A reminder that it’s not just humans involved in war, the small but distinctive Imperial Camel Corps monument commemorates the role dromedaries played in the Middle East during World War I.
Raised in December, 1916, the Imperial Camel Corps Brigade fought in the Sinai and Palestine during the war and its four battalions were eventually comprised of British, Australian, New Zealand and Indian troops. It was disbanded at the end of the war.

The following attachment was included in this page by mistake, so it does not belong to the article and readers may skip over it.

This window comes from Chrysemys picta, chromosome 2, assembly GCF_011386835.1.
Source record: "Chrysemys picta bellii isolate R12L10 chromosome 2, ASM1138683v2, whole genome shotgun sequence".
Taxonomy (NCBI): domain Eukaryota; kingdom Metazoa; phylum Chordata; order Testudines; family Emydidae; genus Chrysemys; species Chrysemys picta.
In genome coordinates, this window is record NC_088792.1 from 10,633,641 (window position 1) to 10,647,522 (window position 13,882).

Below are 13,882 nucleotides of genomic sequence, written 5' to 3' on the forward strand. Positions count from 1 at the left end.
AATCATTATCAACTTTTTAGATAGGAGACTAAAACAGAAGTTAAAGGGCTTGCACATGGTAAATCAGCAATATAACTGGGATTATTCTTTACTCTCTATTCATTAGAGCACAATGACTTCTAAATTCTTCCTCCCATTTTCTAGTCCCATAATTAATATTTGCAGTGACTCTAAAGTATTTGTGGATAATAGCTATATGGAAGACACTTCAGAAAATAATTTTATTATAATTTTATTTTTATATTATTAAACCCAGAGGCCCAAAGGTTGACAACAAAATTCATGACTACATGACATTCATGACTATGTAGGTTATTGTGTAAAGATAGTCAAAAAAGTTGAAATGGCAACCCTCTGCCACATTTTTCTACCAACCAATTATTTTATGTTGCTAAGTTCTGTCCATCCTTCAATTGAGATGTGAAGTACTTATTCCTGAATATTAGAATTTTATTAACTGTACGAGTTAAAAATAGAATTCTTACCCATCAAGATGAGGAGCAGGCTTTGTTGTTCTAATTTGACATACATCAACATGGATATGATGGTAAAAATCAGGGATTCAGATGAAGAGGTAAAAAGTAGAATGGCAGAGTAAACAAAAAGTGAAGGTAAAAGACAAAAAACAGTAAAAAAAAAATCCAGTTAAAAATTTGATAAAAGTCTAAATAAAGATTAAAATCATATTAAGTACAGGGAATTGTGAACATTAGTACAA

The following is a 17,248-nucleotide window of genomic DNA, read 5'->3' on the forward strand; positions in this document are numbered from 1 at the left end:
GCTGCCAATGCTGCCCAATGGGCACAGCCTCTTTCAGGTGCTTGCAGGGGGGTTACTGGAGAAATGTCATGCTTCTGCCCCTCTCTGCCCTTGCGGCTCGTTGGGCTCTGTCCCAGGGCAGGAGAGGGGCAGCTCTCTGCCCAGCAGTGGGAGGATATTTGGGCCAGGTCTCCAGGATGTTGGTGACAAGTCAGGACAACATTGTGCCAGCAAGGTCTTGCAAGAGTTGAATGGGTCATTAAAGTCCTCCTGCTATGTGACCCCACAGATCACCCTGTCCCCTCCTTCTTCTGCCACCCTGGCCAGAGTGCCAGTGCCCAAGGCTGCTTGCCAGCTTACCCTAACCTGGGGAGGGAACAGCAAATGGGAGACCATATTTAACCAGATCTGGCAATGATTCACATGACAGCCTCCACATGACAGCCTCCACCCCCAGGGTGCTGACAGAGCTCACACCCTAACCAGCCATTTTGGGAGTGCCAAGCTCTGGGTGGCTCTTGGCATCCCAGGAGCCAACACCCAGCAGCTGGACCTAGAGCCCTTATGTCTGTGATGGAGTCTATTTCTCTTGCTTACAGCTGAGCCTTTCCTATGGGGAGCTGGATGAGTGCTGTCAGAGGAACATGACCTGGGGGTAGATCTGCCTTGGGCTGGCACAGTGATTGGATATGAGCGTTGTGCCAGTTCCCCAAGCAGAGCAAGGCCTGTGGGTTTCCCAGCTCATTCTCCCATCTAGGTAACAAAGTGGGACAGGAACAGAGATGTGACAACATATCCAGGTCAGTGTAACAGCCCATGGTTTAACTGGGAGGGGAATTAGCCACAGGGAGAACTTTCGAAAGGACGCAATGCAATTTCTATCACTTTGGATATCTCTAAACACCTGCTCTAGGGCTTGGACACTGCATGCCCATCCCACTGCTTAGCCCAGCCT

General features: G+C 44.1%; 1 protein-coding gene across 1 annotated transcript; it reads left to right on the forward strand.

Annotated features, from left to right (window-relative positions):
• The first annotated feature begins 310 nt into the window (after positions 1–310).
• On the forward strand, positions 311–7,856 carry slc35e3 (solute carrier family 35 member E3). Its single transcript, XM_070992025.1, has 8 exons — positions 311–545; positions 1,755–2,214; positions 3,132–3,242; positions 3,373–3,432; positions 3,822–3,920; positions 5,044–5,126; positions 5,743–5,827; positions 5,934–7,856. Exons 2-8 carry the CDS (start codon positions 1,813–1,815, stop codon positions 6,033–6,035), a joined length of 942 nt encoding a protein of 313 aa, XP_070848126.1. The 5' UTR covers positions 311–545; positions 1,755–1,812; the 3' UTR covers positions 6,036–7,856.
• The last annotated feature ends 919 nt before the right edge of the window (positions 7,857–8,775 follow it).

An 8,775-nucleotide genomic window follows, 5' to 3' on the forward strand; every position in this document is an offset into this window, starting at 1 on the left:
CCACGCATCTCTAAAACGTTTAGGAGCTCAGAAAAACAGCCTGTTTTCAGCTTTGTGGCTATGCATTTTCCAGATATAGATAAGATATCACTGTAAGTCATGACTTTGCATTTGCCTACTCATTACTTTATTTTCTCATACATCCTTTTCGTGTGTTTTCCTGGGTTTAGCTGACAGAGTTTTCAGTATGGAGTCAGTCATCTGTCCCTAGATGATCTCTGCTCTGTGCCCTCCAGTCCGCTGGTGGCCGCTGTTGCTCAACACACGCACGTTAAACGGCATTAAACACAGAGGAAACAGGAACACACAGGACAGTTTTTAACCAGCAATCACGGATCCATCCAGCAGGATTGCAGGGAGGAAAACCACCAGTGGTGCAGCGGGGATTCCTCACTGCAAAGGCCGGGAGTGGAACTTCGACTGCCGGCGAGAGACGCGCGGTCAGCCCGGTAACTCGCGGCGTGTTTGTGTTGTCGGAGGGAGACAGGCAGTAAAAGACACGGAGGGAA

The Grade II-listed monument, located in Victoria Embankment Gardens, was designed by Scottish sculptor Cecil Brown, himself a World War I veteran, and features a bronze soldier mounted on a camel set on a Portland stone pedestal.
It was unveiled on 22nd July, 1921, and, on bronze plaques on the side of the plinth can be found the names of those soldiers who died in battle as well as a list of all the battles and engagements fought by the corps.
For more on the history of the corps, see the Australian War Memorial’s page.